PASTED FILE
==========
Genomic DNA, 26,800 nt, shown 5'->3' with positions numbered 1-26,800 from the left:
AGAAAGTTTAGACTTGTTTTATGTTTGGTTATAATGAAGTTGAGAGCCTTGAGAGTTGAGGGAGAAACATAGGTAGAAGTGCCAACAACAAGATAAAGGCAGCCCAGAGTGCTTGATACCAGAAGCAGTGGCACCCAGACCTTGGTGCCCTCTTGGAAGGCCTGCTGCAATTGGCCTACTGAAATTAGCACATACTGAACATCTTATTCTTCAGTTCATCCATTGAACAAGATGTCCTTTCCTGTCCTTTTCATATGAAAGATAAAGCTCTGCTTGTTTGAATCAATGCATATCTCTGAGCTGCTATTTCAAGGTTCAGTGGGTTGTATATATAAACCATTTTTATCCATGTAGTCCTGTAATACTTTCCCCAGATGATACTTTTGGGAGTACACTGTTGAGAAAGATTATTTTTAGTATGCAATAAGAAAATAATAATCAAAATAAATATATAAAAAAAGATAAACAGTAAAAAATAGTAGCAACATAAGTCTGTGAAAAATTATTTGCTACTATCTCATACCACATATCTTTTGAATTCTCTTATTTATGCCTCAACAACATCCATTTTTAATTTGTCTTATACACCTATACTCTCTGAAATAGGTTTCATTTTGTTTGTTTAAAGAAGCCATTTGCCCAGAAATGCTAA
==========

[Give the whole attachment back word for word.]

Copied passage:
Genomic DNA, 26,800 nt, shown 5'->3' with positions numbered 1-26,800 from the left:
AGAAAGTTTAGACTTGTTTTATGTTTGGTTATAATGAAGTTGAGAGCCTTGAGAGTTGAGGGAGAAACATAGGTAGAAGTGCCAACAACAAGATAAAGGCAGCCCAGAGTGCTTGATACCAGAAGCAGTGGCACCCAGACCTTGGTGCCCTCTTGGAAGGCCTGCTGCAATTGGCCTACTGAAATTAGCACATACTGAACATCTTATTCTTCAGTTCATCCATTGAACAAGATGTCCTTTCCTGTCCTTTTCATATGAAAGATAAAGCTCTGCTTGTTTGAATCAATGCATATCTCTGAGCTGCTATTTCAAGGTTCAGTGGGTTGTATATATAAACCATTTTTATCCATGTAGTCCTGTAATACTTTCCCCAGATGATACTTTTGGGAGTACACTGTTGAGAAAGATTATTTTTAGTATGCAATAAGAAAATAATAATCAAAATAAATATATAAAAAAAGATAAACAGTAAAAAATAGTAGCAACATAAGTCTGTGAAAAATTATTTGCTACTATCTCATACCACATATCTTTTGAATTCTCTTATTTATGCCTCAACAACATCCATTTTTAATTTGTCTTATACACCTATACTCTCTGAAATAGGTTTCATTTTGTTTGTTTAAAGAAGCCATTTGCCCAGAAATGCTAA